Is There a Generation Gap in Banking?
A generation gap in banking? That question garners a thousand different answers.
Yes. No. Maybe. Depends.
We have all read the headlines:
- Millennals want mobile banking.
- The baby boomers do not want mobile banking.
- There is no need for brick and mortar anymore.
- Build more brick and mortar - with a coffee shop!
What Is the Real Story?
There is a generation gap, of a sort. Depending on whether you are a Baby Boomer, Generation X or a Millennial, you may want a different experience from your financial institution. Or you may not. It depends on the situation and time.
One thing is a fact; the average community bank customer is older than the median age in the US. And that divide is growing. Per the ICBA in their article "Mythbusting Digital Misconceptions", the average age of a community bank customer is just over 51 years old. The median age in the US is approximately 38.
Why Is This the Case?
There are many reasons, some anecdotal and some documented. Moreover, not all of it is due to digital vs. non-digital options available at the local community bank.
One reason for this age gap is that community banks have traditionally been located in smaller or more rural communities. Those areas have seen an uptick in the average age of customers vs. financial institutions in larger cities. Younger age groups tend to flock more to urban areas for that first career move or to start new businesses.
Another issue is loyalty to a brand, idea, or provider. One of the core personality traits of Baby Boomers is loyalty. This includes loyalty to their financial institution. Customers of this generation tend to stay with a financial institution through thick and thin. Baby Boomers also give a lot of weight to long-term relationships and enjoy being known by the staff at the branch they use or the commercial lender they work with (58% have never switched financial institutions).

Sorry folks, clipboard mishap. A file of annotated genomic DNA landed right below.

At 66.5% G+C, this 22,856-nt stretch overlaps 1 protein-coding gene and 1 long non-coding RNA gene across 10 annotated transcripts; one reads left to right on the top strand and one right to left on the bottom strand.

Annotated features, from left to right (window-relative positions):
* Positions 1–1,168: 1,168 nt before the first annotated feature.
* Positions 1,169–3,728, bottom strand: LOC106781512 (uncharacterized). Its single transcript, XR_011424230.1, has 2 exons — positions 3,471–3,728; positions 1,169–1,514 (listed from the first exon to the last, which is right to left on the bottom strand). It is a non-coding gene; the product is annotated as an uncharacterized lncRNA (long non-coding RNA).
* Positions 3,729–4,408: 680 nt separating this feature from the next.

Millennials view this differently. Eight out of ten millennials say they would switch financial institutions for better rewards. They are not necessarily as tied to the relationship as a Baby Boomer. Millennials are also more in tune with the marketing of national megabanks (82%) as opposed to community banks (51%).
In the end, though, the discussion cannot be just focused on how to move more millennials to your financial institution. The real discussion is how to make your bank inviting to all generations: Baby Boomer, Gen X and Millennials.
What About Baby Boomers?
We all know about Baby Boomers, right? The generation born between 1946 and 1964. Baby Boomers value structure, discipline, choices, self-empowerment and community involvement, among other things. Some interested facts include:
- Entrepreneurs aged 55-64 launch 21% of all new businesses
- 71% of Baby Boomers bank online at least once a week.
- 25% of this generation is unhappy with the banking industry
- Per Charles Schwab, 60% of Boomers have less than $100,000 saved for retirement
- This is the “squeezed” generation - caring for parents and grandchildren
What can you offer this generation? Many things. Clearly, Baby Boomers need assistance with retirement including financial advice. Financial security is a huge issue and only 24% are confident they will have enough money to last through retirement. Help answer questions about retirement options, healthcare savings accounts and how to combat potential fraud.
As noted above, Baby Boomers are busy starting businesses, taking care of parents and grandchildren and living life. Give them mobile options that work for them. Most bank online via their laptop. Share the value and convenience of mobile applications and how these can be easily used. Market auto loans and home equity loan products to this demographic. They are more likely to buy a new car or renovate their home than other generations. Whatever you do, do not market to the stereotype of Golden Years, seniors gray hair and a peaceful life. Baby Boomers are busy, active people.
According to The Financial Brand, "financial services has seen no shortage of breathless enthusiasm for the millennial generation, with banks and startups clamoring to be the first to understand and serve the needs of young ‘digital natives’ and ‘the mobile-first generation.’ But what about the rest of Americans?”
Baby Boomers still control and command a huge amount of the economy through their businesses, investments, etc. It is not enough to run after the Millennials and leave a small bit for the Baby Boomers. Look to fulfil their needs with carefully tailored products, offerings and education. And remember, word of mouth remains the top influencer for a Baby Boomers purchase of a financial product.
Next time, we will look at Generation X - my generation. Where do we fit in this discussion?
Posted on Friday, February 2, 2018 at 3:45 PM
by Stephanie Butler